President Biden's second-term climate policies would target heavily polluting industries like steel, cement, factories, and oil refineries to curb greenhouse gas emissions 

These measures would complement previous actions taken during his first term on power plants and vehicles to achieve the goal of eliminating fossil fuel pollution by 2050 

The urgency of addressing climate change necessitates action despite potential political challenges 

Republicans are likely to oppose additional regulations, especially during economic downturns, and may frame them as detrimental to American families 

Biden's first-term climate policies include the Inflation Reduction Act, which provides funds for electric vehicles and renewable energy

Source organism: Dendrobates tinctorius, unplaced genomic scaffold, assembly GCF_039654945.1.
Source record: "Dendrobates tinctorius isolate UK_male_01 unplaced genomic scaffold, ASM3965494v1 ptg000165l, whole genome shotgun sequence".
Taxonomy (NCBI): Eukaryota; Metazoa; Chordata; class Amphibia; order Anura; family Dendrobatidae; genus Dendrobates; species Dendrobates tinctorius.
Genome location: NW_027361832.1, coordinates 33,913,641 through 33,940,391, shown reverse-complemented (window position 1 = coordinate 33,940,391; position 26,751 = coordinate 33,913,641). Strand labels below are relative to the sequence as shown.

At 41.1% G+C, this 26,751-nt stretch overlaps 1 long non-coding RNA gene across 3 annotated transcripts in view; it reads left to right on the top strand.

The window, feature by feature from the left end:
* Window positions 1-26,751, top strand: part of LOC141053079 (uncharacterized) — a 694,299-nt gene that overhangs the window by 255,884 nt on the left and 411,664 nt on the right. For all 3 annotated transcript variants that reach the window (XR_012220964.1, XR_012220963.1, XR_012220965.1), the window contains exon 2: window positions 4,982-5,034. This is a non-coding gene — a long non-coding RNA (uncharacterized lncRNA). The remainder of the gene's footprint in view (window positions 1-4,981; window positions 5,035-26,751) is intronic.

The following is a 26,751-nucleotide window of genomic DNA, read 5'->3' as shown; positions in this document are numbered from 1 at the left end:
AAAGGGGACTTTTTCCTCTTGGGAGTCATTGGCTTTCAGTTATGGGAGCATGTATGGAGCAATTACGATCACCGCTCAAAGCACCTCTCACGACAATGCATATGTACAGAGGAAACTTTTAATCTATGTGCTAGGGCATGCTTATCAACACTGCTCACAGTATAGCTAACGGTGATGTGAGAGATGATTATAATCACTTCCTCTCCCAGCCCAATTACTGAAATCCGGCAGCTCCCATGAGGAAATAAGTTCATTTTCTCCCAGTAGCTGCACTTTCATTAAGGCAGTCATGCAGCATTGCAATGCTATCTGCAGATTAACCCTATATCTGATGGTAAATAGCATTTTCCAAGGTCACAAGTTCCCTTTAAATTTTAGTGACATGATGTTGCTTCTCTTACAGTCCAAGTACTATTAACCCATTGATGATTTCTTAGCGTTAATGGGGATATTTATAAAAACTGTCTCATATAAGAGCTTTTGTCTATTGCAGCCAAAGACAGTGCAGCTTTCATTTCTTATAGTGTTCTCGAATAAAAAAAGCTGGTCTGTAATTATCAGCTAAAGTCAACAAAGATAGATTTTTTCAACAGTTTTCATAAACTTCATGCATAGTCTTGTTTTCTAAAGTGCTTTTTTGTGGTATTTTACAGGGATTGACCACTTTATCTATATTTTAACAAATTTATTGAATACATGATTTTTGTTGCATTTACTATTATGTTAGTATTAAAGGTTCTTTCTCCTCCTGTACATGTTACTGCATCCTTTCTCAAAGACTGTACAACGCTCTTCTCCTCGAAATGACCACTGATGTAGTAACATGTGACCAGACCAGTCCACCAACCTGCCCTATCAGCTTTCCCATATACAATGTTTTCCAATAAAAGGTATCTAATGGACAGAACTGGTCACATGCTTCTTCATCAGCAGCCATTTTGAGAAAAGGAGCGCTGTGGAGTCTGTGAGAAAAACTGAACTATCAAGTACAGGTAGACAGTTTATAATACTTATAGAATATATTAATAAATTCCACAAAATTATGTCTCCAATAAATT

as well as EPA regulations to phase out gasoline-powered cars and coal-fired power plants 

While these measures could cut emissions by almost half over the next decade, they may not be sufficient to meet global climate goals 

To target industrial pollution in a second term, Biden's administration envisions using incentives for carbon-reducing technologies and a potential "carbon tariff" on imported goods based on their carbon emissions 

The United States and other countries are striving to limit global temperature rise to 1.5 degrees Celsius to avoid catastrophic climate impacts 

Concerns exist about the impact of climate policies on jobs in industries like steel and cement, as well as on unionized workers in these sectors 

The Biden campaign emphasizes the need for action on climate change, citing extreme weather events as evidence, and seeks support from young voters who are increasingly concerned about this issue